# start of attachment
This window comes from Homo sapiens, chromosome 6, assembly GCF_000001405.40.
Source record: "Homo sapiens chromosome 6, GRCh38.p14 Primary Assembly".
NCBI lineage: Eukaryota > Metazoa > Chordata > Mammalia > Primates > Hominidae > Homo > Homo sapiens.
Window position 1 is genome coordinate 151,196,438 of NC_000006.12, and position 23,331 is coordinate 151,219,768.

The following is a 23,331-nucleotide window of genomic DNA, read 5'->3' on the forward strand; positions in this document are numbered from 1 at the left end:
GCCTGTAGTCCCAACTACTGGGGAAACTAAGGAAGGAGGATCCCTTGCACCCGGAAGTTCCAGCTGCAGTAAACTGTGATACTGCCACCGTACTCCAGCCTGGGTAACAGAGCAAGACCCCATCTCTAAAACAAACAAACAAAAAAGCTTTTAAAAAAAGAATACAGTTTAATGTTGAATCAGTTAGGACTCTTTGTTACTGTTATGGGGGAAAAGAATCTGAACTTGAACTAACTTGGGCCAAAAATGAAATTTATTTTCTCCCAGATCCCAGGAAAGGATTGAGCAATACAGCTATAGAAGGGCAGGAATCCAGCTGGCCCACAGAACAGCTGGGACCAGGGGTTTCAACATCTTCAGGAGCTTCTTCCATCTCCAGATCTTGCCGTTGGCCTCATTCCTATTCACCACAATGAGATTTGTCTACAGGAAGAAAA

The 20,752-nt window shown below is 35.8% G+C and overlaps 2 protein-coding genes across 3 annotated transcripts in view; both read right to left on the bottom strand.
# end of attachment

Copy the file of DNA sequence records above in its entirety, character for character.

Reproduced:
This window comes from Homo sapiens, chromosome 6, assembly GCF_000001405.40.
Source record: "Homo sapiens chromosome 6, GRCh38.p14 Primary Assembly".
NCBI lineage: Eukaryota > Metazoa > Chordata > Mammalia > Primates > Hominidae > Homo > Homo sapiens.
Window position 1 is genome coordinate 151,196,438 of NC_000006.12, and position 23,331 is coordinate 151,219,768.

The following is a 23,331-nucleotide window of genomic DNA, read 5'->3' on the forward strand; positions in this document are numbered from 1 at the left end:
GCCTGTAGTCCCAACTACTGGGGAAACTAAGGAAGGAGGATCCCTTGCACCCGGAAGTTCCAGCTGCAGTAAACTGTGATACTGCCACCGTACTCCAGCCTGGGTAACAGAGCAAGACCCCATCTCTAAAACAAACAAACAAAAAAGCTTTTAAAAAAAGAATACAGTTTAATGTTGAATCAGTTAGGACTCTTTGTTACTGTTATGGGGGAAAAGAATCTGAACTTGAACTAACTTGGGCCAAAAATGAAATTTATTTTCTCCCAGATCCCAGGAAAGGATTGAGCAATACAGCTATAGAAGGGCAGGAATCCAGCTGGCCCACAGAACAGCTGGGACCAGGGGTTTCAACATCTTCAGGAGCTTCTTCCATCTCCAGATCTTGCCGTTGGCCTCATTCCTATTCACCACAATGAGATTTGTCTACAGGAAGAAAA

The 20,752-nt window shown below is 35.8% G+C and overlaps 2 protein-coding genes across 3 annotated transcripts in view; both read right to left on the bottom strand.